“God has provided us food and drink and work to do,” Knorr explained. So by eating, drinking and performing hard work, we can rejoice in the good we have done. “Every day in our life, we should be able to retire at night being glad, happy, for that day of life, because we should be able to see the good that we did because of our hard work.”
“When Jesus came to the earth, he worked,” Knorr pointed out. He finished God’s work. (John 4:34) Jehovah God had made the promise that a deliverer would come forth to wipe out the Devil’s organization, bring peace to the earth and remove sin. Jesus was sent to the earth to vindicate God’s name and provide the ransom sacrifice, that sin might be taken away. “So Jesus came to finish that which Jehovah God started,” Knorr explained. “And he did; he bought the whole human family, and he sat down at the right hand of his Father in heaven until the establishment of the righteous government that will bring peace and prosperity to everyone that loves life.”
Directing attention to their work ahead, Knorr told the graduating class of missionaries that there was much to do. “There are millions of people in this earth that need assistance in the understanding of God’s Word,” he said. “Here is where the whole world is weak; they do not have the knowledge of the Word of God.” So Knorr emphasized: “Work hard, and then you will rejoice because of the things you are doing.”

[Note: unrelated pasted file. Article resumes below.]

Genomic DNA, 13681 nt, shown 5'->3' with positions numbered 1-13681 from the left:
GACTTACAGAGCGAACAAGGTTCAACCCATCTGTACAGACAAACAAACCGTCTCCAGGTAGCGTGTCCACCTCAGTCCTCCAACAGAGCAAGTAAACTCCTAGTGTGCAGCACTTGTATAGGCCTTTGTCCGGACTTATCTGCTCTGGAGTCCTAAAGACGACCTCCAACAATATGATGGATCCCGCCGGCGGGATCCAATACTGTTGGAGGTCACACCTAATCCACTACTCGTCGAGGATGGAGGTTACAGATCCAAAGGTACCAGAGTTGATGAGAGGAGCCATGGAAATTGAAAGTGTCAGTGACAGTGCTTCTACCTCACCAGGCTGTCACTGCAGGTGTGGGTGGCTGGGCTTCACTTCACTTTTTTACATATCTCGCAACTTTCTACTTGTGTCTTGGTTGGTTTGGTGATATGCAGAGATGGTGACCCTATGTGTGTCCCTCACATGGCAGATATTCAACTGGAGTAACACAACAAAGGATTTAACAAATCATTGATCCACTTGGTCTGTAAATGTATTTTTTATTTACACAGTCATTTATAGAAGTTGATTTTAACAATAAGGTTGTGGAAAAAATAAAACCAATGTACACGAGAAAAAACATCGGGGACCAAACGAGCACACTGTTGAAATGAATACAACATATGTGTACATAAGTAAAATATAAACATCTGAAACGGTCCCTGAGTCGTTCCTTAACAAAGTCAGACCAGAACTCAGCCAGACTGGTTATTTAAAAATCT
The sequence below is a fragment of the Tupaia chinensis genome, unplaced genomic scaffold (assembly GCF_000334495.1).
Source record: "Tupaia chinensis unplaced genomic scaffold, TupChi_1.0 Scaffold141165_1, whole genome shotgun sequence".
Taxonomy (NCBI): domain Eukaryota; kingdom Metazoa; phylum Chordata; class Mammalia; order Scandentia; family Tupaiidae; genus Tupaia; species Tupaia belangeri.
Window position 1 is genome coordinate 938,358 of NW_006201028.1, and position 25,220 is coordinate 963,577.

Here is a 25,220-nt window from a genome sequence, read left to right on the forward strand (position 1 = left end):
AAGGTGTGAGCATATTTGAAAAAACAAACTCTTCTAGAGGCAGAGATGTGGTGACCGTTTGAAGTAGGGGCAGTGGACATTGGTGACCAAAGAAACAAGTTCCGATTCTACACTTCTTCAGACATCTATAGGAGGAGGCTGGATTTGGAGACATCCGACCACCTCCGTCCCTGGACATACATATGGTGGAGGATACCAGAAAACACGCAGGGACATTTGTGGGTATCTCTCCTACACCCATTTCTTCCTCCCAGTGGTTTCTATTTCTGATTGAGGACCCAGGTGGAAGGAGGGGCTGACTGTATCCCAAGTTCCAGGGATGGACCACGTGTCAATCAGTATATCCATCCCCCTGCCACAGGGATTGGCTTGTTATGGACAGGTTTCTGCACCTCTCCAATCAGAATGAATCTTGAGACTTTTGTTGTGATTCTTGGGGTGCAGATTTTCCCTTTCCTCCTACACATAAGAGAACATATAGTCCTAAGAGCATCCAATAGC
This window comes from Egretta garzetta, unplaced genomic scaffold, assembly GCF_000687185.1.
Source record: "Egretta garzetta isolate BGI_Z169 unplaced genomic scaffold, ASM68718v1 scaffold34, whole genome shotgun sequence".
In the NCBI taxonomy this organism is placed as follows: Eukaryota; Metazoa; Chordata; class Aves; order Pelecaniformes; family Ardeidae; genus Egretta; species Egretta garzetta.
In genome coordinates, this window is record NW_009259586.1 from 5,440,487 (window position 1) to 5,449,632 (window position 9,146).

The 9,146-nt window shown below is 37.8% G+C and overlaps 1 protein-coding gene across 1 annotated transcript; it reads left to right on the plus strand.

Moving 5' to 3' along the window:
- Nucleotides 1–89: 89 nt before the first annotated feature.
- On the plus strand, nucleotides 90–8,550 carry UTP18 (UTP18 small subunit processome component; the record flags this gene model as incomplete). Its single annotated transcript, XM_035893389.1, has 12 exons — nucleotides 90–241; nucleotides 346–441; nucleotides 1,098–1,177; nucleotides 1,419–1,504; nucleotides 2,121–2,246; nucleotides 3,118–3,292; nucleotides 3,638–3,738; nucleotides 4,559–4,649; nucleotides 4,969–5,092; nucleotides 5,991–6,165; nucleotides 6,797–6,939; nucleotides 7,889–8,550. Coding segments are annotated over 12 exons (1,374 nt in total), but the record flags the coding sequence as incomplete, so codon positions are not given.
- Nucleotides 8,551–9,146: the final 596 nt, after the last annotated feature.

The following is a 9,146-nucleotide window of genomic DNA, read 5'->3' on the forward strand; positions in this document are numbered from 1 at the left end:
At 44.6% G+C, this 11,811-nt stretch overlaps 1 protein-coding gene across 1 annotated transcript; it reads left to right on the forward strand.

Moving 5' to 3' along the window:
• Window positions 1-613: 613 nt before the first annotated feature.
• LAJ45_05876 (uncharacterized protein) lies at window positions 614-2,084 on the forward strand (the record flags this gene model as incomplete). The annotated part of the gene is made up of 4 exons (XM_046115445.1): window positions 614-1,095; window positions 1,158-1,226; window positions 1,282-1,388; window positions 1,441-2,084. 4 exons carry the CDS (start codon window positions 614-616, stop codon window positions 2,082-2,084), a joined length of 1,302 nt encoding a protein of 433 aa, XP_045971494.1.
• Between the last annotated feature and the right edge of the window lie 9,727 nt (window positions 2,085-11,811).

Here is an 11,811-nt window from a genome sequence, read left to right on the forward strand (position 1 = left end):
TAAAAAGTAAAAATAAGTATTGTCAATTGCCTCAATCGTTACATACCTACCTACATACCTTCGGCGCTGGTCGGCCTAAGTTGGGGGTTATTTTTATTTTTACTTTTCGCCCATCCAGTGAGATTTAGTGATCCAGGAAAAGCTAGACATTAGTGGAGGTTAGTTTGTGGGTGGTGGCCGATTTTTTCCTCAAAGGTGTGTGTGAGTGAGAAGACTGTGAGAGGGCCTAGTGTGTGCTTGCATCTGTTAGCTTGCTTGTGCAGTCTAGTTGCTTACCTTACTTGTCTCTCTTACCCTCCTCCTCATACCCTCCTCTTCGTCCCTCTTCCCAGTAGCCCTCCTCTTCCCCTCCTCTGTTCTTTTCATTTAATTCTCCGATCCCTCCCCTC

After the 103 students were presented with their assignments, a representative of the student body read a resolution expressing their willingness to go any place in the world. “When we came to school we were like Isaiah, who said: ‘Here I am.’ Now with the benefits of having attended Gilead School behind us . . . we heartily say, ‘Send me,’ yes, send us out that we might do our part in declaring the great name of our God and Father, Jehovah.”
Should these missionaries, or any other of Jehovah’s witnesses, call at your home and offer to study the Bible with you, accept their invitation. Learn about and accept God’s grand provisions for everlasting life in happiness.